When the group prepared its final report, Wolfowitz's aides directed them to leave out the section on national diversity. "It was a phenomenally inept assessment of the board's needs — totally tone-deaf," said the senior employee.

A three-decade bank veteran said that same quality was evident in Wolfowitz's personal interactions. At one event to celebrate employees marking long-term anniversaries at the bank, spouses were invited to meet the president. Wolfowitz gave a quick speech, then returned to his office.

"This is an opportunity to win friends; he's been there a year and a half, and this is how he runs the event," the veteran said, adding that Wolfowitz had "zero emotional intelligence."

Some employees said that Wolfowitz favored his handpicked aides so much that he would blame their mistakes on the professional staff.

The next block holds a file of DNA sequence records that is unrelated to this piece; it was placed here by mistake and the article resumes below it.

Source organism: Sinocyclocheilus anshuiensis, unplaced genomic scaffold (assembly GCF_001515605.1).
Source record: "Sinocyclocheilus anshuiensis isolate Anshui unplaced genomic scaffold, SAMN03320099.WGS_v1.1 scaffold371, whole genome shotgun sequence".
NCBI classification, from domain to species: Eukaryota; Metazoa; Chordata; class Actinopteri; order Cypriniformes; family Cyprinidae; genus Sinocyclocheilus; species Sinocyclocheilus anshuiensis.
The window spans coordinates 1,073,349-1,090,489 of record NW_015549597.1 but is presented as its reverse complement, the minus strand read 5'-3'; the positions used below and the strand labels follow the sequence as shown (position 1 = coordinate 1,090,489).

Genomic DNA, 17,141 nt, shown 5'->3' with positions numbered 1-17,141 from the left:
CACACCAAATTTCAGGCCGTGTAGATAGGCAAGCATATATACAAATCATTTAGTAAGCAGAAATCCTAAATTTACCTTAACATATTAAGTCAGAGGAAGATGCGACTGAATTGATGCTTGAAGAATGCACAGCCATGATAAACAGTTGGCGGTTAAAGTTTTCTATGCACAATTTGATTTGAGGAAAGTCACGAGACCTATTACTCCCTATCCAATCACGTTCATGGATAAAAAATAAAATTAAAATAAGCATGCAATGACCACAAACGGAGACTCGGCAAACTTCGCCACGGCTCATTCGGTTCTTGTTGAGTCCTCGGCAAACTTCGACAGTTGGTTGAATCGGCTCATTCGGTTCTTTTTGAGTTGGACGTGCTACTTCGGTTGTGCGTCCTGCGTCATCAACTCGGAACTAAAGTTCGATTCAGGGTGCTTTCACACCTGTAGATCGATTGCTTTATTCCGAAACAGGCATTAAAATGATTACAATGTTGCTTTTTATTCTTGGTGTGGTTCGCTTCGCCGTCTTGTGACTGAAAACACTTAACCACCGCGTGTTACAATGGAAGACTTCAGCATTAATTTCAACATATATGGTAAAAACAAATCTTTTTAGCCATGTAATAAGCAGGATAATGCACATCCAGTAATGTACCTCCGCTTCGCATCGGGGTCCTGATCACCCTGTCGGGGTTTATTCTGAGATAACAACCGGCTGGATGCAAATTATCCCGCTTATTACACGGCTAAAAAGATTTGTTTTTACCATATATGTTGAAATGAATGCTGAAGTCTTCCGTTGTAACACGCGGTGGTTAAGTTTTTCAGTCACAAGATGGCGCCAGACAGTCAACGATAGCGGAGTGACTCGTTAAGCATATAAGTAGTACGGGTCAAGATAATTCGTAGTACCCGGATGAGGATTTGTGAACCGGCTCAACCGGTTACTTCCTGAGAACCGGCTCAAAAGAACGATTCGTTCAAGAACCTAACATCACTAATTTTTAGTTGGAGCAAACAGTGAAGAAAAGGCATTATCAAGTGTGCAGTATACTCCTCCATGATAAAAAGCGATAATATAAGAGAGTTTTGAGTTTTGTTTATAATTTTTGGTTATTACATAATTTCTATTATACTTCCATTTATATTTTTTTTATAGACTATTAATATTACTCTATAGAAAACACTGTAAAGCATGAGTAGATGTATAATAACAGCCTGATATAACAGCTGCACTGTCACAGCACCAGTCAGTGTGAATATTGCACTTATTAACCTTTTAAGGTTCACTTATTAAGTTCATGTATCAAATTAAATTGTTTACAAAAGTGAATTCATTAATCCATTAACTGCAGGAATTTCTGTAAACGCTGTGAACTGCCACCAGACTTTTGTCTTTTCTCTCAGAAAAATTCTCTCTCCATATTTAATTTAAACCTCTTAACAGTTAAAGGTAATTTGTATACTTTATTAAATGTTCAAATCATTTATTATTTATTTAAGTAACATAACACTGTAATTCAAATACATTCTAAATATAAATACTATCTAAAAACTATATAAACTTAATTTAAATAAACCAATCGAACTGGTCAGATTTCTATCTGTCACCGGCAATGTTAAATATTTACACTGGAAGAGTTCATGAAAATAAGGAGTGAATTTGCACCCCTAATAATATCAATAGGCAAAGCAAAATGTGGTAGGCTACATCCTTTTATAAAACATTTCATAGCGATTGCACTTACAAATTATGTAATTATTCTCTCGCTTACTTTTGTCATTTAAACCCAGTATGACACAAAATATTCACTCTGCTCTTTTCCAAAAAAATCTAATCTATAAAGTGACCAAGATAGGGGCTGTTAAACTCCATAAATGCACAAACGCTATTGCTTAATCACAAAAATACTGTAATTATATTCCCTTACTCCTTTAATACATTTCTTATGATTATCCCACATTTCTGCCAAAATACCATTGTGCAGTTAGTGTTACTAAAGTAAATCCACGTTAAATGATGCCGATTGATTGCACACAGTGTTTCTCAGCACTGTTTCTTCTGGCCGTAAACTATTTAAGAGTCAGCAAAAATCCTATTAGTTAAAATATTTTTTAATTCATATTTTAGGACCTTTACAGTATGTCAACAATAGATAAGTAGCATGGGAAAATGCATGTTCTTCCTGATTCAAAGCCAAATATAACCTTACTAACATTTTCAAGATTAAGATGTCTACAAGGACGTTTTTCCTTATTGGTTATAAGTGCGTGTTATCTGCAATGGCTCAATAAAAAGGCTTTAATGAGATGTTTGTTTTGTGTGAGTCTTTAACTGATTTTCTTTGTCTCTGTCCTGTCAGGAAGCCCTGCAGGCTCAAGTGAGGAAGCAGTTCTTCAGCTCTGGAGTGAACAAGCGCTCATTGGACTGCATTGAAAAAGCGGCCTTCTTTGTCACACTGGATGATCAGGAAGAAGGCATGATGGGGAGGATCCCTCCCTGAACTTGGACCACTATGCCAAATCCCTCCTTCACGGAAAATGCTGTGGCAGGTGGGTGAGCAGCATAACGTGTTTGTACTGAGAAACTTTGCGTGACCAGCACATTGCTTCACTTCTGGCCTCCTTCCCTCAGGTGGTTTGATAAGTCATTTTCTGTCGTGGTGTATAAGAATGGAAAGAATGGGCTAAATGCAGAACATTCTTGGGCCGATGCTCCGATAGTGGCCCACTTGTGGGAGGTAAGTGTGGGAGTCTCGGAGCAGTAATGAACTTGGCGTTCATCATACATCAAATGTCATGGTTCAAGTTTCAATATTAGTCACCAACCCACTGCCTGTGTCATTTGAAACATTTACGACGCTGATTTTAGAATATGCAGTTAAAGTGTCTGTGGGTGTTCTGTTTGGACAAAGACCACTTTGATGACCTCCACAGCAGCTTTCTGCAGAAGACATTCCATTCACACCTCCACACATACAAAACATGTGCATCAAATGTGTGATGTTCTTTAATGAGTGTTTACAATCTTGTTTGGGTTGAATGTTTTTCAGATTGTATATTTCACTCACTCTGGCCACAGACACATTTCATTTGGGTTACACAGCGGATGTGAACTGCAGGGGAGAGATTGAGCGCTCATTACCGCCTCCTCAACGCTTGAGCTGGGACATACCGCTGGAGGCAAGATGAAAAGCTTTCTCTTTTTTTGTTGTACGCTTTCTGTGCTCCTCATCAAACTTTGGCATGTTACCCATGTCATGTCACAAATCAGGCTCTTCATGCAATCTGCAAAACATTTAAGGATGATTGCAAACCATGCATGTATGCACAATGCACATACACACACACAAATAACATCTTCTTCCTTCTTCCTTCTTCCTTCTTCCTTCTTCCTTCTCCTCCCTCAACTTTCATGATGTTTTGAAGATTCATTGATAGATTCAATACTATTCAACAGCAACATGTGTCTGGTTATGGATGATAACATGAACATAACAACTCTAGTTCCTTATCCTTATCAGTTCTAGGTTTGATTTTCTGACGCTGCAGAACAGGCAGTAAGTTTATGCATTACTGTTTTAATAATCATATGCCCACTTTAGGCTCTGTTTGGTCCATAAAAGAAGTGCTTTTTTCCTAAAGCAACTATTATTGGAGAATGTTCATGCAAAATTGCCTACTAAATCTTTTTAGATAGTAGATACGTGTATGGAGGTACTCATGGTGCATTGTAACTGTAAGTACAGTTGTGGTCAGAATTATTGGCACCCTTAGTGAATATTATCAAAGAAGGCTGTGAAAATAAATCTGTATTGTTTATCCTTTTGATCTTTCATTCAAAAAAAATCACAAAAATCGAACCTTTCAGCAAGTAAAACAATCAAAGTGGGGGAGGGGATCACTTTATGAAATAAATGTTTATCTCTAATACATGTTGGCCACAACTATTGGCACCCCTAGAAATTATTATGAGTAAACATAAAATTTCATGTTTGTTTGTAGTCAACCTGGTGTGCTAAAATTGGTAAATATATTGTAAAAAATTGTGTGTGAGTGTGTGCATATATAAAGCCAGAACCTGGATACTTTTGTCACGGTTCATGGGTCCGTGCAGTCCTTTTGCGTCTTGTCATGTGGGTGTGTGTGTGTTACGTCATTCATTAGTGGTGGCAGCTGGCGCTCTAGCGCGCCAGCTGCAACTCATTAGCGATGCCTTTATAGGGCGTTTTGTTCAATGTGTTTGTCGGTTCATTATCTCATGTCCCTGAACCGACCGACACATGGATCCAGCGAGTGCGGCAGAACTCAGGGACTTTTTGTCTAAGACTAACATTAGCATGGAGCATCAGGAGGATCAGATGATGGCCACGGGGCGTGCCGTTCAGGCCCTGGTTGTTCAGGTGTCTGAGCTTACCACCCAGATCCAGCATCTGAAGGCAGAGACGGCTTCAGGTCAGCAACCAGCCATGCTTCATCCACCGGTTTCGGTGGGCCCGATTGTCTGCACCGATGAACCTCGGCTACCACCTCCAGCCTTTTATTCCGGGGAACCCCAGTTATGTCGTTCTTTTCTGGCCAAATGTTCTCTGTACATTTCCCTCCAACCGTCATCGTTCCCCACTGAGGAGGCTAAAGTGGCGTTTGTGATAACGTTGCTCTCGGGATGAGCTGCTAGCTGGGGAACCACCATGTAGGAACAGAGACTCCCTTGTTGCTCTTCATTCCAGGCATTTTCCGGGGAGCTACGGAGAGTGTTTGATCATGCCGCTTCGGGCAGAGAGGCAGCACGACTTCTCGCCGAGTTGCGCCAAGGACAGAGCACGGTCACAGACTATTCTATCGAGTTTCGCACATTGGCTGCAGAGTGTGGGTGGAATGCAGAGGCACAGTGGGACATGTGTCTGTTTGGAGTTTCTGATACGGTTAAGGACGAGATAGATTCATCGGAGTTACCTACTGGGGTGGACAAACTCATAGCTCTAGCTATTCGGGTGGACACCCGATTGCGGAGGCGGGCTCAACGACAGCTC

One staffer recounted Wolfowitz shouting at colleagues for failing to provide information on the bank's Middle East strategy. The group had given it to his staff days earlier, but his staff had failed to pass it along.

"Rather than say, 'I'm very sorry,' he continued to berate us as if we were children, not competent adults. Every time we said, 'You're misinformed,' he would come at it from a different angle, never, ever admitting he or his staff might be at fault," the staffer said.

Some of the employees interviewed for this article said their anger was rooted in concern that Wolfowitz was damaging the bank's credibility and its mission. But some also spoke of a certain inevitability to the situation — not based on the initial reception when Wolfowitz came to the bank, but on the way he dealt with it after that.

"You could see him as a guy who knows he's walked into a hostile organization that hasn't embraced his nomination. I can understand that in the beginning," said the recently retired employee. "But people came to him and said, 'We're international civil servants, not politicians; let's make things work.' That hand was extended, and it was not extended back."




Paul D. Wolfowitz

Age: 63

Birthplace: Brooklyn, N.Y.